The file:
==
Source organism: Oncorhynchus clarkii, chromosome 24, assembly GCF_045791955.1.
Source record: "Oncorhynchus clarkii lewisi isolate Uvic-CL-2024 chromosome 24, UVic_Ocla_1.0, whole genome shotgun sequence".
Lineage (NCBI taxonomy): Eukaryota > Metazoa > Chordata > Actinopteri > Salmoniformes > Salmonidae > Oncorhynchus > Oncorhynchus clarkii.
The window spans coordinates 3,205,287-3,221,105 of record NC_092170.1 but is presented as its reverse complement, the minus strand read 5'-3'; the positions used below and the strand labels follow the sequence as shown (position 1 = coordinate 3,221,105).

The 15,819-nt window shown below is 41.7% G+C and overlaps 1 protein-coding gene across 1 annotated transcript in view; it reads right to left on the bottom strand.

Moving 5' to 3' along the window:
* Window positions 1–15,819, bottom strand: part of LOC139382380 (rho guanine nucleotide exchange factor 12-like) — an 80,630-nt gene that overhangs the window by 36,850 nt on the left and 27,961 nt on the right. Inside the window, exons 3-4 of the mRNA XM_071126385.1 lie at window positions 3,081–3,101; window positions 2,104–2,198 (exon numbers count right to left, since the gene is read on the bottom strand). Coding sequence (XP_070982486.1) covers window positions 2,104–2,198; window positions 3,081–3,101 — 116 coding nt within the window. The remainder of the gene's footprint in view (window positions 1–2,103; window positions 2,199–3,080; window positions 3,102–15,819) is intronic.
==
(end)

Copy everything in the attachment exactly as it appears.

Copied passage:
Source organism: Oncorhynchus clarkii, chromosome 24, assembly GCF_045791955.1.
Source record: "Oncorhynchus clarkii lewisi isolate Uvic-CL-2024 chromosome 24, UVic_Ocla_1.0, whole genome shotgun sequence".
Lineage (NCBI taxonomy): Eukaryota > Metazoa > Chordata > Actinopteri > Salmoniformes > Salmonidae > Oncorhynchus > Oncorhynchus clarkii.
The window spans coordinates 3,205,287-3,221,105 of record NC_092170.1 but is presented as its reverse complement, the minus strand read 5'-3'; the positions used below and the strand labels follow the sequence as shown (position 1 = coordinate 3,221,105).

The 15,819-nt window shown below is 41.7% G+C and overlaps 1 protein-coding gene across 1 annotated transcript in view; it reads right to left on the bottom strand.

Moving 5' to 3' along the window:
* Window positions 1–15,819, bottom strand: part of LOC139382380 (rho guanine nucleotide exchange factor 12-like) — an 80,630-nt gene that overhangs the window by 36,850 nt on the left and 27,961 nt on the right. Inside the window, exons 3-4 of the mRNA XM_071126385.1 lie at window positions 3,081–3,101; window positions 2,104–2,198 (exon numbers count right to left, since the gene is read on the bottom strand). Coding sequence (XP_070982486.1) covers window positions 2,104–2,198; window positions 3,081–3,101 — 116 coding nt within the window. The remainder of the gene's footprint in view (window positions 1–2,103; window positions 2,199–3,080; window positions 3,102–15,819) is intronic.